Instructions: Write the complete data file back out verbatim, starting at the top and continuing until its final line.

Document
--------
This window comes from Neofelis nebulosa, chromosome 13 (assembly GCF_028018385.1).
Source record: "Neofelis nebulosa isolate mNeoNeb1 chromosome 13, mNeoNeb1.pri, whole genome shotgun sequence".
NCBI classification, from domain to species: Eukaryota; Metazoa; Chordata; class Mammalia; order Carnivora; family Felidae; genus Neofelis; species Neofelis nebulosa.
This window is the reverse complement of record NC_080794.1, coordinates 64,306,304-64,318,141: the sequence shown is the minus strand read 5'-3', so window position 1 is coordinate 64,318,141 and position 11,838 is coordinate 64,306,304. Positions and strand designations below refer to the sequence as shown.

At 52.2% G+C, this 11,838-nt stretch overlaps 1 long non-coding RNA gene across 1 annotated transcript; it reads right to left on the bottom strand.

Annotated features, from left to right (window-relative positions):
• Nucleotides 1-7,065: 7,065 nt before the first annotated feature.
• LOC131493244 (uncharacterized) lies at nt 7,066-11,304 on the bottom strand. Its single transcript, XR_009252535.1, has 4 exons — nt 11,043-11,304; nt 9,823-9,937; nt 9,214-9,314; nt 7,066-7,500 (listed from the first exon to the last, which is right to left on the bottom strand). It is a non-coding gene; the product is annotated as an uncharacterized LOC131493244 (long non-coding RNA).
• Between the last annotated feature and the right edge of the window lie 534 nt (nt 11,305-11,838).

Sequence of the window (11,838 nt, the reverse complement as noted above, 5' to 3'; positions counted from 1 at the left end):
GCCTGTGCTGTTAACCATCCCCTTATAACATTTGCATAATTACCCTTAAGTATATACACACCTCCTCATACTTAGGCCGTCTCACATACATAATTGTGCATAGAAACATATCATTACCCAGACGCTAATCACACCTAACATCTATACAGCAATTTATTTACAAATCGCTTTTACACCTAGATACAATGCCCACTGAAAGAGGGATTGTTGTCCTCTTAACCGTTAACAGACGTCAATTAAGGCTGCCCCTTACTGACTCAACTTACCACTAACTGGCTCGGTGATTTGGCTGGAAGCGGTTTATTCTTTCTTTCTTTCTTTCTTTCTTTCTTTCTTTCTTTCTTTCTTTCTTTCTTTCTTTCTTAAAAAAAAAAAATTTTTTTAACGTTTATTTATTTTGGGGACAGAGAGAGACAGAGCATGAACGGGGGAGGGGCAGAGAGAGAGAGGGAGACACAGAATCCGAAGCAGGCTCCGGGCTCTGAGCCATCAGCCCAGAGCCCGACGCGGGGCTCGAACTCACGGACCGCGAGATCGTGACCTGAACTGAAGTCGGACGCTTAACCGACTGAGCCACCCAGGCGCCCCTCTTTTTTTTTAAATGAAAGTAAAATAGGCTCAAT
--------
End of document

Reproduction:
This window comes from Neofelis nebulosa, chromosome 13 (assembly GCF_028018385.1).
Source record: "Neofelis nebulosa isolate mNeoNeb1 chromosome 13, mNeoNeb1.pri, whole genome shotgun sequence".
NCBI classification, from domain to species: Eukaryota; Metazoa; Chordata; class Mammalia; order Carnivora; family Felidae; genus Neofelis; species Neofelis nebulosa.
This window is the reverse complement of record NC_080794.1, coordinates 64,306,304-64,318,141: the sequence shown is the minus strand read 5'-3', so window position 1 is coordinate 64,318,141 and position 11,838 is coordinate 64,306,304. Positions and strand designations below refer to the sequence as shown.

At 52.2% G+C, this 11,838-nt stretch overlaps 1 long non-coding RNA gene across 1 annotated transcript; it reads right to left on the bottom strand.

Annotated features, from left to right (window-relative positions):
• Nucleotides 1-7,065: 7,065 nt before the first annotated feature.
• LOC131493244 (uncharacterized) lies at nt 7,066-11,304 on the bottom strand. Its single transcript, XR_009252535.1, has 4 exons — nt 11,043-11,304; nt 9,823-9,937; nt 9,214-9,314; nt 7,066-7,500 (listed from the first exon to the last, which is right to left on the bottom strand). It is a non-coding gene; the product is annotated as an uncharacterized LOC131493244 (long non-coding RNA).
• Between the last annotated feature and the right edge of the window lie 534 nt (nt 11,305-11,838).

Sequence of the window (11,838 nt, the reverse complement as noted above, 5' to 3'; positions counted from 1 at the left end):
GCCTGTGCTGTTAACCATCCCCTTATAACATTTGCATAATTACCCTTAAGTATATACACACCTCCTCATACTTAGGCCGTCTCACATACATAATTGTGCATAGAAACATATCATTACCCAGACGCTAATCACACCTAACATCTATACAGCAATTTATTTACAAATCGCTTTTACACCTAGATACAATGCCCACTGAAAGAGGGATTGTTGTCCTCTTAACCGTTAACAGACGTCAATTAAGGCTGCCCCTTACTGACTCAACTTACCACTAACTGGCTCGGTGATTTGGCTGGAAGCGGTTTATTCTTTCTTTCTTTCTTTCTTTCTTTCTTTCTTTCTTTCTTTCTTTCTTTCTTTCTTTCTTAAAAAAAAAAAATTTTTTTAACGTTTATTTATTTTGGGGACAGAGAGAGACAGAGCATGAACGGGGGAGGGGCAGAGAGAGAGAGGGAGACACAGAATCCGAAGCAGGCTCCGGGCTCTGAGCCATCAGCCCAGAGCCCGACGCGGGGCTCGAACTCACGGACCGCGAGATCGTGACCTGAACTGAAGTCGGACGCTTAACCGACTGAGCCACCCAGGCGCCCCTCTTTTTTTTTAAATGAAAGTAAAATAGGCTCAAT